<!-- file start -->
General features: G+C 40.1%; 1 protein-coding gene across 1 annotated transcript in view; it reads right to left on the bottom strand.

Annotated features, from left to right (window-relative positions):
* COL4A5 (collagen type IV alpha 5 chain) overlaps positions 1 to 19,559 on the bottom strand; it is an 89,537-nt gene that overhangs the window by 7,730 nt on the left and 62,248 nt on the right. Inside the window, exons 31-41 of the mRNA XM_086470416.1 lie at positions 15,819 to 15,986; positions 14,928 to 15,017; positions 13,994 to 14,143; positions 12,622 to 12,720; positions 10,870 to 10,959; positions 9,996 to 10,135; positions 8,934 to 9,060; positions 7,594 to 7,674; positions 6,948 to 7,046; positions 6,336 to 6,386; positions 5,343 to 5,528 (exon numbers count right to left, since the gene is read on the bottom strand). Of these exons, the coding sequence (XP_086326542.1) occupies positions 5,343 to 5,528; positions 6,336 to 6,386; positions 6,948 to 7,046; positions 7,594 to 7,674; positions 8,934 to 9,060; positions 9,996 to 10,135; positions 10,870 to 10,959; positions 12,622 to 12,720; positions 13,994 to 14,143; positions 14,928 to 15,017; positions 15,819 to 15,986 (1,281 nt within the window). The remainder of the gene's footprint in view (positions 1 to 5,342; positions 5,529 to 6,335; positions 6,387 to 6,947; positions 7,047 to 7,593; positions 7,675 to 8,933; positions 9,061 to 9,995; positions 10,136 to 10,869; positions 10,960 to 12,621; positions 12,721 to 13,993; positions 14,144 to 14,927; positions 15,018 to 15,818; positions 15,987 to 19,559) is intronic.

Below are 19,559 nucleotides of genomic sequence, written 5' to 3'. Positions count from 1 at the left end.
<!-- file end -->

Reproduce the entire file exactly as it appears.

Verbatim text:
General features: G+C 40.1%; 1 protein-coding gene across 1 annotated transcript in view; it reads right to left on the bottom strand.

Annotated features, from left to right (window-relative positions):
* COL4A5 (collagen type IV alpha 5 chain) overlaps positions 1 to 19,559 on the bottom strand; it is an 89,537-nt gene that overhangs the window by 7,730 nt on the left and 62,248 nt on the right. Inside the window, exons 31-41 of the mRNA XM_086470416.1 lie at positions 15,819 to 15,986; positions 14,928 to 15,017; positions 13,994 to 14,143; positions 12,622 to 12,720; positions 10,870 to 10,959; positions 9,996 to 10,135; positions 8,934 to 9,060; positions 7,594 to 7,674; positions 6,948 to 7,046; positions 6,336 to 6,386; positions 5,343 to 5,528 (exon numbers count right to left, since the gene is read on the bottom strand). Of these exons, the coding sequence (XP_086326542.1) occupies positions 5,343 to 5,528; positions 6,336 to 6,386; positions 6,948 to 7,046; positions 7,594 to 7,674; positions 8,934 to 9,060; positions 9,996 to 10,135; positions 10,870 to 10,959; positions 12,622 to 12,720; positions 13,994 to 14,143; positions 14,928 to 15,017; positions 15,819 to 15,986 (1,281 nt within the window). The remainder of the gene's footprint in view (positions 1 to 5,342; positions 5,529 to 6,335; positions 6,387 to 6,947; positions 7,047 to 7,593; positions 7,675 to 8,933; positions 9,061 to 9,995; positions 10,136 to 10,869; positions 10,960 to 12,621; positions 12,721 to 13,993; positions 14,144 to 14,927; positions 15,018 to 15,818; positions 15,987 to 19,559) is intronic.

Below are 19,559 nucleotides of genomic sequence, written 5' to 3'. Positions count from 1 at the left end.